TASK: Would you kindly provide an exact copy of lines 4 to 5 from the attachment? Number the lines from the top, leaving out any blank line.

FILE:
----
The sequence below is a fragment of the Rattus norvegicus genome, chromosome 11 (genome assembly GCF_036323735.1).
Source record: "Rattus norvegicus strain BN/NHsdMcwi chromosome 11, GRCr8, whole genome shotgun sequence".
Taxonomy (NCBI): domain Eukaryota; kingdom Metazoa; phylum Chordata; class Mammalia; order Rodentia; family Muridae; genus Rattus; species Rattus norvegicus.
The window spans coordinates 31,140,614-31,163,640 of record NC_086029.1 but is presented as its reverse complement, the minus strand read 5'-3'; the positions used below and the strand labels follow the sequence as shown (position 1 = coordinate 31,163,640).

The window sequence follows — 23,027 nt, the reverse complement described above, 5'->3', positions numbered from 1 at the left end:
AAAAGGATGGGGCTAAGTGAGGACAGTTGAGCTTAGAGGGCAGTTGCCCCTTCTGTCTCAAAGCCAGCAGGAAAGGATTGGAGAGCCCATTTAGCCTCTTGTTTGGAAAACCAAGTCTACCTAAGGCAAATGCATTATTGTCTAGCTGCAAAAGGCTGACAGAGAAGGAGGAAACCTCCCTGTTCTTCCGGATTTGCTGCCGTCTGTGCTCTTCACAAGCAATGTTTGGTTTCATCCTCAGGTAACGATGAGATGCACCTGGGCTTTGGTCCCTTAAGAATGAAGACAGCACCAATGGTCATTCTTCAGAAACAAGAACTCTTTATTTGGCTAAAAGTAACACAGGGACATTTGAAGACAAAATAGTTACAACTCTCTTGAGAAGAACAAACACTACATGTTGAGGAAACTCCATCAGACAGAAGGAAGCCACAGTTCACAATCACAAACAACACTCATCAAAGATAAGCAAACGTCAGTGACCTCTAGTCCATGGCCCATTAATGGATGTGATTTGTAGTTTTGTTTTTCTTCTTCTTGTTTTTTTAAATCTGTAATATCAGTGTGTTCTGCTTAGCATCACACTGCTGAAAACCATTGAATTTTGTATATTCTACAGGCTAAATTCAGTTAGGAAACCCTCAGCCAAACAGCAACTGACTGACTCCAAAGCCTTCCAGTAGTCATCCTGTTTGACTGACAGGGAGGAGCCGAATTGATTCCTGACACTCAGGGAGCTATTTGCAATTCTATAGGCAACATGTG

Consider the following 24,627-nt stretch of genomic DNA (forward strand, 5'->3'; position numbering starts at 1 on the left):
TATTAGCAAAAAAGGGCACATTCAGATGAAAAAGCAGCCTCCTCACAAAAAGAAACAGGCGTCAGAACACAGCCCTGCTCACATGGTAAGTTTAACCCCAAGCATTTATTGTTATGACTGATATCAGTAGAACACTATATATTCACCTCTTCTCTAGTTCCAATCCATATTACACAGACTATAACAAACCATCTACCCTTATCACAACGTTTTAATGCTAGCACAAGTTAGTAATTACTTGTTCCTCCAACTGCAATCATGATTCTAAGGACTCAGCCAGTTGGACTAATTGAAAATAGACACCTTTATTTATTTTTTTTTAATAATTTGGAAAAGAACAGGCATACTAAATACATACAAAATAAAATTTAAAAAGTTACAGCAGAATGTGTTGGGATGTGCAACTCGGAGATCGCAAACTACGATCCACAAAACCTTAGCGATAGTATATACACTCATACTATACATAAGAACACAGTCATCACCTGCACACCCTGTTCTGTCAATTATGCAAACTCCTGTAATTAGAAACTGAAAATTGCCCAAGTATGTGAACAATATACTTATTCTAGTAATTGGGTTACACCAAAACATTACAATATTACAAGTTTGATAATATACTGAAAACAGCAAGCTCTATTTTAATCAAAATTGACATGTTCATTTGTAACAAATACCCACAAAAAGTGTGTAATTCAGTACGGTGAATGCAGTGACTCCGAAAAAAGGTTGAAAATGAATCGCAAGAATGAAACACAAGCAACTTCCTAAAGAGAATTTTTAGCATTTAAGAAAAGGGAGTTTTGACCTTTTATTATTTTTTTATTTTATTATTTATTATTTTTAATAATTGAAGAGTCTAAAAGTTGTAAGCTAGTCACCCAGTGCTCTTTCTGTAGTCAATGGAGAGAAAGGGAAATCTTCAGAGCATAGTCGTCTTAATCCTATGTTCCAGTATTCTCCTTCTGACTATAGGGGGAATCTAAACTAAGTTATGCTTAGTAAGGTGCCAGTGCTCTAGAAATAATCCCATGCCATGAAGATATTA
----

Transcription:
The window spans coordinates 31,140,614-31,163,640 of record NC_086029.1 but is presented as its reverse complement, the minus strand read 5'-3'; the positions used below and the strand labels follow the sequence as shown (position 1 = coordinate 31,163,640).

The window sequence follows — 23,027 nt, the reverse complement described above, 5'->3', positions numbered from 1 at the left end: